How to Install GCC on Linux Mint 21 or 20

The GNU Compiler Collection, commonly known as GCC, is an essential toolkit for software developers. It supports a multitude of programming languages and plays a crucial role in the development of open-source software. If you plan to install GCC on Linux Mint 21 or Linux Mint 20, this guide is specifically crafted for you.

Key Features of GCC:

  • Multi-Platform Support: GCC is compatible with various operating systems, including Linux, Windows, and macOS, offering flexibility for developers who work on multiple platforms.
  • Broad Language Support: Whether you’re working with C, C++, Objective-C, or Fortran, GCC can compile a wide range of programming languages.
  • Optimization Features: GCC provides different levels of code optimization, enabling developers to produce efficient and resource-saving applications.
  • Language Extensions: Besides adhering to standard language specifications, GCC offers language extensions that provide developers with more coding flexibility.
  • Strong Community Support: The community behind GCC ensures the tool is continually updated and aligned with emerging language standards.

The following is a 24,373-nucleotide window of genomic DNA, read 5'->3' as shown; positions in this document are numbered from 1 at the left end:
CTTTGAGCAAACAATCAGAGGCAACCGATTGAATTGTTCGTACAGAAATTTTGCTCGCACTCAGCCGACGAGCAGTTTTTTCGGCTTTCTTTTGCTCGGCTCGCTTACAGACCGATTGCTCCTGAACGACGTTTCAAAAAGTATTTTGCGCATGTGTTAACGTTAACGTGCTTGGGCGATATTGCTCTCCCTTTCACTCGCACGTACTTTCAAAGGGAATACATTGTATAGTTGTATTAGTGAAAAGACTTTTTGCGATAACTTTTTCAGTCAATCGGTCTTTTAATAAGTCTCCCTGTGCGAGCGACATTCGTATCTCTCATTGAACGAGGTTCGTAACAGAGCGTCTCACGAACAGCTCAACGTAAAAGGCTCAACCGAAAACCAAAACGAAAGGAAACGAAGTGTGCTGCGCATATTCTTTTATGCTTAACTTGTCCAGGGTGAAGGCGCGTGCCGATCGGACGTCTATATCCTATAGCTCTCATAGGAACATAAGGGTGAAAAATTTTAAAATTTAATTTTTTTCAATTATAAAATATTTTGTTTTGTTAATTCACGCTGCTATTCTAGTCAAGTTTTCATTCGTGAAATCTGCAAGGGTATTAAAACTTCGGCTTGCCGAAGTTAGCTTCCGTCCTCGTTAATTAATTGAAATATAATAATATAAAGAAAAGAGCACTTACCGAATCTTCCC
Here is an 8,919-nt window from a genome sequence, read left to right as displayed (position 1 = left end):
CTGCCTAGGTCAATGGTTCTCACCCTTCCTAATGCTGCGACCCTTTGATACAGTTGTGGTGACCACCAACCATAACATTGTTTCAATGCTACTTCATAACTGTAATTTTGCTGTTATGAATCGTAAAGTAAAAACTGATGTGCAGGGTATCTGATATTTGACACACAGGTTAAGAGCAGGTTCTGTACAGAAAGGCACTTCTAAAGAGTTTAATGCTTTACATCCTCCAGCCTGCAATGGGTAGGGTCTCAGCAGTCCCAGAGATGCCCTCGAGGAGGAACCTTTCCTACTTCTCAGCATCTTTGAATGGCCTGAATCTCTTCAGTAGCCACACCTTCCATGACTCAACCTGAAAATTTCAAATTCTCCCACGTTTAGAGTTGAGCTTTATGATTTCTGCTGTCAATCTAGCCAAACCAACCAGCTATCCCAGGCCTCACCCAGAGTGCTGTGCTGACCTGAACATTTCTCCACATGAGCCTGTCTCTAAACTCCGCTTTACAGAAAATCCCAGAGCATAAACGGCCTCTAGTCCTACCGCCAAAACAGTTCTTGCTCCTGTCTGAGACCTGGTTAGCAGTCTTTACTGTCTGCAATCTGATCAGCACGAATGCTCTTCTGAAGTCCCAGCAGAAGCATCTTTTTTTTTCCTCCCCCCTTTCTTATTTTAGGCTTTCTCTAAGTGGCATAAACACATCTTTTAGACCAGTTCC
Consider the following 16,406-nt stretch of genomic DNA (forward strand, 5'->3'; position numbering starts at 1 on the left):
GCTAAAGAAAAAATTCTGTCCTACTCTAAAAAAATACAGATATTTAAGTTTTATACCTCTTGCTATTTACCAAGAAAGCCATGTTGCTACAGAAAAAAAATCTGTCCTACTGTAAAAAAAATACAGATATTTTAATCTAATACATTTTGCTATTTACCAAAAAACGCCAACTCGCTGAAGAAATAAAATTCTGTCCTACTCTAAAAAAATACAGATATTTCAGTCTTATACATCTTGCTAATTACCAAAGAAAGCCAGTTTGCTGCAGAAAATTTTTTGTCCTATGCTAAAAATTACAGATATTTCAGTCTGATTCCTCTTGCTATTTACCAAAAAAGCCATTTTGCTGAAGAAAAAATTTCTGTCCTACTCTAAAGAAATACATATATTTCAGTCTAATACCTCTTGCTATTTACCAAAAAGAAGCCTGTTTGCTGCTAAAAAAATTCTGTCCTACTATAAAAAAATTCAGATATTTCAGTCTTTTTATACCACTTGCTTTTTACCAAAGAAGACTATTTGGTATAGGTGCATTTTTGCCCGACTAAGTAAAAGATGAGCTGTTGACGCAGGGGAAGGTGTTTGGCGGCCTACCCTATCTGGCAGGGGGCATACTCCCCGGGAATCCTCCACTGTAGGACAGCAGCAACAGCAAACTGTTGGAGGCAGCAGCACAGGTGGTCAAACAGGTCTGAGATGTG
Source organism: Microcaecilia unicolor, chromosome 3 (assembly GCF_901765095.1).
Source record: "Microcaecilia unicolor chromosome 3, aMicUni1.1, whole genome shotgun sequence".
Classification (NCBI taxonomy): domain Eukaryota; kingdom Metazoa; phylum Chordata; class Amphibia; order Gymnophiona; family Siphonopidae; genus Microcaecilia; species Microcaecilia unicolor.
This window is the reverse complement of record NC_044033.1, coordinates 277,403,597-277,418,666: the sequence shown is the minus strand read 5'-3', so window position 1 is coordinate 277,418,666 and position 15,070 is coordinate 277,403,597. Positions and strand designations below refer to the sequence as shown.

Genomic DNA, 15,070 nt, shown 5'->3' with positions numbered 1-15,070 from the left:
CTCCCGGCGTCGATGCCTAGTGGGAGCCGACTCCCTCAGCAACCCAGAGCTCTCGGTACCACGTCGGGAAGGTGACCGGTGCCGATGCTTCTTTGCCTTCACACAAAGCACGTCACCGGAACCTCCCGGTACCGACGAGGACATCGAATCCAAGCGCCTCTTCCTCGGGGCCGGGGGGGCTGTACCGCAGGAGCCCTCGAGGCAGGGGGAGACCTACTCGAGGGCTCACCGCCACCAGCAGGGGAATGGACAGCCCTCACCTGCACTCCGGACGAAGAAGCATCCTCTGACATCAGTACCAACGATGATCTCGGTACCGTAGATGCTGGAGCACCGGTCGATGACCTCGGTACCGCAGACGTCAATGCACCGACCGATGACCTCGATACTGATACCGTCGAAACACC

GCC is a favored compiler for many Linux distributions, including Linux Mint. It assists developers in compiling, fine-tuning, and debugging software applications. Its adaptability and comprehensive language support make it a valuable asset in any developer’s toolkit.

In the forthcoming guide, we’ll explore two installation avenues for GCC on Linux Mint 21 or Linux Mint 20. The first method involves using Linux Mint’s default repository, while the second taps into the Ubuntu Toolchain Launchpad PPA, which offers the latest GCC versions, including GCC 13, 12, 11, 10, and 9. Stay tuned for detailed steps to equip your Linux Mint system with this versatile compiler.

Section 1: Installing GCC Using Linux Mint Default Repository

This section outlines the steps for installing GCC using the default repository provided by Linux Mint. Utilizing the default repository is recommended, as it ensures compatibility with your system’s packages.

Step 1: Update Linux Mint Packages